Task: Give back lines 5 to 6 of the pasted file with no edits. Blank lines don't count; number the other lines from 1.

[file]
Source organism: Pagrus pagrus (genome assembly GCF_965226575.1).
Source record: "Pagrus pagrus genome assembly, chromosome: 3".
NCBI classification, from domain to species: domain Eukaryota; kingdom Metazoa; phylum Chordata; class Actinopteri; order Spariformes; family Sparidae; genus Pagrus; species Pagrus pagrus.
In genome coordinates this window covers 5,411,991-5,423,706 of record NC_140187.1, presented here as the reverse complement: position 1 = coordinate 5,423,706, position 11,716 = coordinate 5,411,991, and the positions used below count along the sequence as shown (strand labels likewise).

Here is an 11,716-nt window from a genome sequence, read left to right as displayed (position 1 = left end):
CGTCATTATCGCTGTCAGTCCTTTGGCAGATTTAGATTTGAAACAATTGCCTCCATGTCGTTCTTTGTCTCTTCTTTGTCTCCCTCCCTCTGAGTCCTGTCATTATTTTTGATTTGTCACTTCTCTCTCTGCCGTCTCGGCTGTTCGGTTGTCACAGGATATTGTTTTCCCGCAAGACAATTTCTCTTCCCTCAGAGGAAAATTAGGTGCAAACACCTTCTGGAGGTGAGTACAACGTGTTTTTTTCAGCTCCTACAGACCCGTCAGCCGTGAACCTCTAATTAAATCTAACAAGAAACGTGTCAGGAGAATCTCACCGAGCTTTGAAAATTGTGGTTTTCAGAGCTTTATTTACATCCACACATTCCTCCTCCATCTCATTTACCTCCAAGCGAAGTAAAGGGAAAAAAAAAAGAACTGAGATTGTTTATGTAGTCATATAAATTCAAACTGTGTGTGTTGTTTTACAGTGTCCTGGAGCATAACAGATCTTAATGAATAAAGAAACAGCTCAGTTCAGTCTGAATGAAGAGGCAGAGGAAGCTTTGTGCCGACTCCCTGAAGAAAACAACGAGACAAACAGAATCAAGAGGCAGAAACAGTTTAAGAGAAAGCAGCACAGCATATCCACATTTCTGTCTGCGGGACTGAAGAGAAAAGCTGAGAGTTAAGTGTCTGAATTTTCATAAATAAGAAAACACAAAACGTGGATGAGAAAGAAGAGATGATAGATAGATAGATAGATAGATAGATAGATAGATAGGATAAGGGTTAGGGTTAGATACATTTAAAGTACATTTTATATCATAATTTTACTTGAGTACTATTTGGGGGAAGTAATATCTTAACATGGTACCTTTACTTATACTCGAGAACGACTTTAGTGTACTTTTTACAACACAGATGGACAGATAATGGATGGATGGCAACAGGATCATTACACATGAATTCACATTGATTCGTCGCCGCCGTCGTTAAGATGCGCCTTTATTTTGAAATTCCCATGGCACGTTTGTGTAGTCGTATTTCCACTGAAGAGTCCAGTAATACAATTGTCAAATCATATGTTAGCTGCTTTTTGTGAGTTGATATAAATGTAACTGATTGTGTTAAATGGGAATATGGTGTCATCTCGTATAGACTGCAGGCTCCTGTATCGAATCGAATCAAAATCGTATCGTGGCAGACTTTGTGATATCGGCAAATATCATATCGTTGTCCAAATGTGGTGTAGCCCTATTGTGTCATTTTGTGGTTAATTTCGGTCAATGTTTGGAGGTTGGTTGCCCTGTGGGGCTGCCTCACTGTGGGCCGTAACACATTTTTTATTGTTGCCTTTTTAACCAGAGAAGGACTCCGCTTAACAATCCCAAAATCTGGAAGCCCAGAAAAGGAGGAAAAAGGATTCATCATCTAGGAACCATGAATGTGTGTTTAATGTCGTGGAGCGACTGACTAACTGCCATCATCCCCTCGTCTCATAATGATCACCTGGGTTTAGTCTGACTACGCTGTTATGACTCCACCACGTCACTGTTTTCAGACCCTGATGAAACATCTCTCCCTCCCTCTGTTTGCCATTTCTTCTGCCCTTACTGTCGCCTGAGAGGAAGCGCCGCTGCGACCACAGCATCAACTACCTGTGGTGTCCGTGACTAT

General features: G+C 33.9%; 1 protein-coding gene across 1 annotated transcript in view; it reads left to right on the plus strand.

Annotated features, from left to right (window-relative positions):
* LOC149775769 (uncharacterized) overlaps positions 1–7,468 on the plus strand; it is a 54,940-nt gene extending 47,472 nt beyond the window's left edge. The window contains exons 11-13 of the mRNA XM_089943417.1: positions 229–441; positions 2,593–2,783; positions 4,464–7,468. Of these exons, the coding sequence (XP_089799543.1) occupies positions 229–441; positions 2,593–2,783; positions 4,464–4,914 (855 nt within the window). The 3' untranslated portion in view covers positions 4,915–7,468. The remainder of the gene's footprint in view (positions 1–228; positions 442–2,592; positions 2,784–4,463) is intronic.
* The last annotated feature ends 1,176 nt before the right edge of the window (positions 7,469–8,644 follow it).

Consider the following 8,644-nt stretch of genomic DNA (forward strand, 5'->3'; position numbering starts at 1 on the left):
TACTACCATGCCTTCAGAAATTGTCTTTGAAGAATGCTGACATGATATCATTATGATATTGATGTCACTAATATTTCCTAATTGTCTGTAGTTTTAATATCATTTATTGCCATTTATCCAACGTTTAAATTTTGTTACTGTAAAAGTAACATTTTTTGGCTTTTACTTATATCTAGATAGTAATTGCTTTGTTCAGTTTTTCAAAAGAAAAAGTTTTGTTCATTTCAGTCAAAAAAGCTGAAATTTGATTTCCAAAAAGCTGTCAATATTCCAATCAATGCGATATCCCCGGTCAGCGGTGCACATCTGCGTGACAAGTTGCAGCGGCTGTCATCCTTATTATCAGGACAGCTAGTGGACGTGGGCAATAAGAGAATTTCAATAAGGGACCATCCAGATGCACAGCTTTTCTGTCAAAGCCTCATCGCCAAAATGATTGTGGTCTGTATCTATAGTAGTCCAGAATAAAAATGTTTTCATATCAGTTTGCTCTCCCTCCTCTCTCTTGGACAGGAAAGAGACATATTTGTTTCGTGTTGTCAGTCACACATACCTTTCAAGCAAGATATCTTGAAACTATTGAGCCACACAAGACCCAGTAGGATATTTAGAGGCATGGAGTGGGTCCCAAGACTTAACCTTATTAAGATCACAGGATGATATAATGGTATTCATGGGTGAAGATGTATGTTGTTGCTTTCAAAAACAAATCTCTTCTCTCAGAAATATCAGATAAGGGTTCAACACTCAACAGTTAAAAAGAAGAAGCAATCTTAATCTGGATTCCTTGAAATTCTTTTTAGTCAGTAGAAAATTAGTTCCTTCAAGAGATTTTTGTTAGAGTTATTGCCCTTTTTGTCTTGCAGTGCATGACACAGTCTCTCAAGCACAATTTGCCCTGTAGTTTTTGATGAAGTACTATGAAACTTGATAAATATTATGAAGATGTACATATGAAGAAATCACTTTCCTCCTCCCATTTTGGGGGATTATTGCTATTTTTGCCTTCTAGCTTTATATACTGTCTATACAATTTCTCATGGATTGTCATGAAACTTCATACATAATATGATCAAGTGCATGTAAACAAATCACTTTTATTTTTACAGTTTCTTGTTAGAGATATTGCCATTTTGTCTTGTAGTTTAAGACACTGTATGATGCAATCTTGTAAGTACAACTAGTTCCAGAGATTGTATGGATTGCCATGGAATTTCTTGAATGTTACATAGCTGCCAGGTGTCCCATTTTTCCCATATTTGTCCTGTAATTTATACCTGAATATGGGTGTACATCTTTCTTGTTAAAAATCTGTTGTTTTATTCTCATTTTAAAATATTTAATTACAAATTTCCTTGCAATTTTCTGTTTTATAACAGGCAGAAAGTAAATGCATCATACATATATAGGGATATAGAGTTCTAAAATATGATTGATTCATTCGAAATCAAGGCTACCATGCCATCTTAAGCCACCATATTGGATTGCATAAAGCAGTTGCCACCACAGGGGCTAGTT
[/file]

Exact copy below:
Here is an 11,716-nt window from a genome sequence, read left to right as displayed (position 1 = left end):
CGTCATTATCGCTGTCAGTCCTTTGGCAGATTTAGATTTGAAACAATTGCCTCCATGTCGTTCTTTGTCTCTTCTTTGTCTCCCTCCCTCTGAGTCCTGTCATTATTTTTGATTTGTCACTTCTCTCTCTGCCGTCTCGGCTGTTCGGTTGTCACAGGATATTGTTTTCCCGCAAGACAATTTCTCTTCCCTCAGAGGAAAATTAGGTGCAAACACCTTCTGGAGGTGAGTACAACGTGTTTTTTTCAGCTCCTACAGACCCGTCAGCCGTGAACCTCTAATTAAATCTAACAAGAAACGTGTCAGGAGAATCTCACCGAGCTTTGAAAATTGTGGTTTTCAGAGCTTTATTTACATCCACACATTCCTCCTCCATCTCATTTACCTCCAAGCGAAGTAAAGGGAAAAAAAAAAGAACTGAGATTGTTTATGTAGTCATATAAATTCAAACTGTGTGTGTTGTTTTACAGTGTCCTGGAGCATAACAGATCTTAATGAATAAAGAAACAGCTCAGTTCAGTCTGAATGAAGAGGCAGAGGAAGCTTTGTGCCGACTCCCTGAAGAAAACAACGAGACAAACAGAATCAAGAGGCAGAAACAGTTTAAGAGAAAGCAGCACAGCATATCCACATTTCTGTCTGCGGGACTGAAGAGAAAAGCTGAGAGTTAAGTGTCTGAATTTTCATAAATAAGAAAACACAAAACGTGGATGAGAAAGAAGAGATGATAGATAGATAGATAGATAGATAGATAGATAGATAGGATAAGGGTTAGGGTTAGATACATTTAAAGTACATTTTATATCATAATTTTACTTGAGTACTATTTGGGGGAAGTAATATCTTAACATGGTACCTTTACTTATACTCGAGAACGACTTTAGTGTACTTTTTACAACACAGATGGACAGATAATGGATGGATGGCAACAGGATCATTACACATGAATTCACATTGATTCGTCGCCGCCGTCGTTAAGATGCGCCTTTATTTTGAAATTCCCATGGCACGTTTGTGTAGTCGTATTTCCACTGAAGAGTCCAGTAATACAATTGTCAAATCATATGTTAGCTGCTTTTTGTGAGTTGATATAAATGTAACTGATTGTGTTAAATGGGAATATGGTGTCATCTCGTATAGACTGCAGGCTCCTGTATCGAATCGAATCAAAATCGTATCGTGGCAGACTTTGTGATATCGGCAAATATCATATCGTTGTCCAAATGTGGTGTAGCCCTATTGTGTCATTTTGTGGTTAATTTCGGTCAATGTTTGGAGGTTGGTTGCCCTGTGGGGCTGCCTCACTGTGGGCCGTAACACATTTTTTATTGTTGCCTTTTTAACCAGAGAAGGACTCCGCTTAACAATCCCAAAATCTGGAAGCCCAGAAAAGGAGGAAAAAGGATTCATCATCTAGGAACCATGAATGTGTGTTTAATGTCGTGGAGCGACTGACTAACTGCCATCATCCCCTCGTCTCATAATGATCACCTGGGTTTAGTCTGACTACGCTGTTATGACTCCACCACGTCACTGTTTTCAGACCCTGATGAAACATCTCTCCCTCCCTCTGTTTGCCATTTCTTCTGCCCTTACTGTCGCCTGAGAGGAAGCGCCGCTGCGACCACAGCATCAACTACCTGTGGTGTCCGTGACTAT